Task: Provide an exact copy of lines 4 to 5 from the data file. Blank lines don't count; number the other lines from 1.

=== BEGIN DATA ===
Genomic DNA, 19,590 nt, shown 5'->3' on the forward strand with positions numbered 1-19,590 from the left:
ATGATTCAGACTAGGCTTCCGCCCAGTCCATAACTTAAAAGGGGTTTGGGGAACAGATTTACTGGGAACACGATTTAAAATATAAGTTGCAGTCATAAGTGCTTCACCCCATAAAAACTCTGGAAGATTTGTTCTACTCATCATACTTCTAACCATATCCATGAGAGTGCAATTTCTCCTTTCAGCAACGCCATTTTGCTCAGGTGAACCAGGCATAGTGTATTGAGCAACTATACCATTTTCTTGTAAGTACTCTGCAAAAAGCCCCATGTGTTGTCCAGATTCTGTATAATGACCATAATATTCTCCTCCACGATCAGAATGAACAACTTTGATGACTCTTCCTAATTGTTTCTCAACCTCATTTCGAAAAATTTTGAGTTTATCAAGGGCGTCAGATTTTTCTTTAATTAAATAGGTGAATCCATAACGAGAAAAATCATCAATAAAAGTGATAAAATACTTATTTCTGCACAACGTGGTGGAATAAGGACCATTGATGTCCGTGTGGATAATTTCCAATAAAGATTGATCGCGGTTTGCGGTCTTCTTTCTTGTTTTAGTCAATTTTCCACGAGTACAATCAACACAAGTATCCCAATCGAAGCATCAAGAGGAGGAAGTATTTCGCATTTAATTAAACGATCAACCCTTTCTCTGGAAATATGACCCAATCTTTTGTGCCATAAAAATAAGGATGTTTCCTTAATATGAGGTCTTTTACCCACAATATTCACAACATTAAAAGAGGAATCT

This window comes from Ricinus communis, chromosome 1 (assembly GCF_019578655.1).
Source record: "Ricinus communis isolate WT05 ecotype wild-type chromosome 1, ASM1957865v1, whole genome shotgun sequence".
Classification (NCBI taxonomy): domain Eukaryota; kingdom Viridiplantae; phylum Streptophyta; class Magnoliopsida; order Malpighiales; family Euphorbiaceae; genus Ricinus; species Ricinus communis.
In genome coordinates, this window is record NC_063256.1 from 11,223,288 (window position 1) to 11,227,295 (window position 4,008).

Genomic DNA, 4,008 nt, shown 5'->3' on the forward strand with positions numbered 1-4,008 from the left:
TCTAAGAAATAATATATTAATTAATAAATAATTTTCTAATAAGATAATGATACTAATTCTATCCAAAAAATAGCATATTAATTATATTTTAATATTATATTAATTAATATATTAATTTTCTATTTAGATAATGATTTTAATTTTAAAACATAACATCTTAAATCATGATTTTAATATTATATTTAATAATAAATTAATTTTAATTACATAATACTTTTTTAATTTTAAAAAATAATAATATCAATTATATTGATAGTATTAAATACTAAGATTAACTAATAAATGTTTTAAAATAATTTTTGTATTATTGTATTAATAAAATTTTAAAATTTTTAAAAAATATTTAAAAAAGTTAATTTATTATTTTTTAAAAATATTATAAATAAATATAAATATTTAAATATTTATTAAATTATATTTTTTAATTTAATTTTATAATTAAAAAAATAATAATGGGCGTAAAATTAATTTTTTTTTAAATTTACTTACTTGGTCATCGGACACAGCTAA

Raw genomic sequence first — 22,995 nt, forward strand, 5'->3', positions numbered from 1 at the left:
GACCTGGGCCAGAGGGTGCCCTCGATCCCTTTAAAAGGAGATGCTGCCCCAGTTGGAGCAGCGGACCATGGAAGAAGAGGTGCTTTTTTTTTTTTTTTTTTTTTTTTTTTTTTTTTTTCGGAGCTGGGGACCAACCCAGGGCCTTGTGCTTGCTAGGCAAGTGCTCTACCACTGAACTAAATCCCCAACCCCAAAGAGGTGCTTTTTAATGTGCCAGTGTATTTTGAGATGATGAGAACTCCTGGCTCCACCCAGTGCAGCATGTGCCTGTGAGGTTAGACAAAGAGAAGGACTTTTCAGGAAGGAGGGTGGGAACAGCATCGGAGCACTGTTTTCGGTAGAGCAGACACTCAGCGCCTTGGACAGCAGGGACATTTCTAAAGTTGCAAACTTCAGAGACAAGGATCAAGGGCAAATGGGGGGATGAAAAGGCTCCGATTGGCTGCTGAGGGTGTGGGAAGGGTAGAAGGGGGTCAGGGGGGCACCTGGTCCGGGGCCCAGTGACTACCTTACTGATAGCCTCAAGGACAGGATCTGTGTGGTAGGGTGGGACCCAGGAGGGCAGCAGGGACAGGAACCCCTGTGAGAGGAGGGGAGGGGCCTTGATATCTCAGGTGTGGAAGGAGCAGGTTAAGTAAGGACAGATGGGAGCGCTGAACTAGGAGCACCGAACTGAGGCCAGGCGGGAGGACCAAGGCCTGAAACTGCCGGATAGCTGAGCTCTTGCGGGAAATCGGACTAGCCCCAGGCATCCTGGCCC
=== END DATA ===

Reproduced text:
Source record: "Ricinus communis isolate WT05 ecotype wild-type chromosome 1, ASM1957865v1, whole genome shotgun sequence".
Classification (NCBI taxonomy): domain Eukaryota; kingdom Viridiplantae; phylum Streptophyta; class Magnoliopsida; order Malpighiales; family Euphorbiaceae; genus Ricinus; species Ricinus communis.